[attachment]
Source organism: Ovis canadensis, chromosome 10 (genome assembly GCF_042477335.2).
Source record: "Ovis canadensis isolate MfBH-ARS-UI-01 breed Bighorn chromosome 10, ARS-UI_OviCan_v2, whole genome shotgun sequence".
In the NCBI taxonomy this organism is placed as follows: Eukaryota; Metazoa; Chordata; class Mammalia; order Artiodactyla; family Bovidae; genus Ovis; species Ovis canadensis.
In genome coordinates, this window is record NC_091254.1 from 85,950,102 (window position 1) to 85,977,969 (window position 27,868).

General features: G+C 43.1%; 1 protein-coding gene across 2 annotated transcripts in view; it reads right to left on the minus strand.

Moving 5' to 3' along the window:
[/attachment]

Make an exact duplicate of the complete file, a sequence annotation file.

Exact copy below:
Source organism: Ovis canadensis, chromosome 10 (genome assembly GCF_042477335.2).
Source record: "Ovis canadensis isolate MfBH-ARS-UI-01 breed Bighorn chromosome 10, ARS-UI_OviCan_v2, whole genome shotgun sequence".
In the NCBI taxonomy this organism is placed as follows: Eukaryota; Metazoa; Chordata; class Mammalia; order Artiodactyla; family Bovidae; genus Ovis; species Ovis canadensis.
In genome coordinates, this window is record NC_091254.1 from 85,950,102 (window position 1) to 85,977,969 (window position 27,868).

General features: G+C 43.1%; 1 protein-coding gene across 2 annotated transcripts in view; it reads right to left on the minus strand.

Moving 5' to 3' along the window: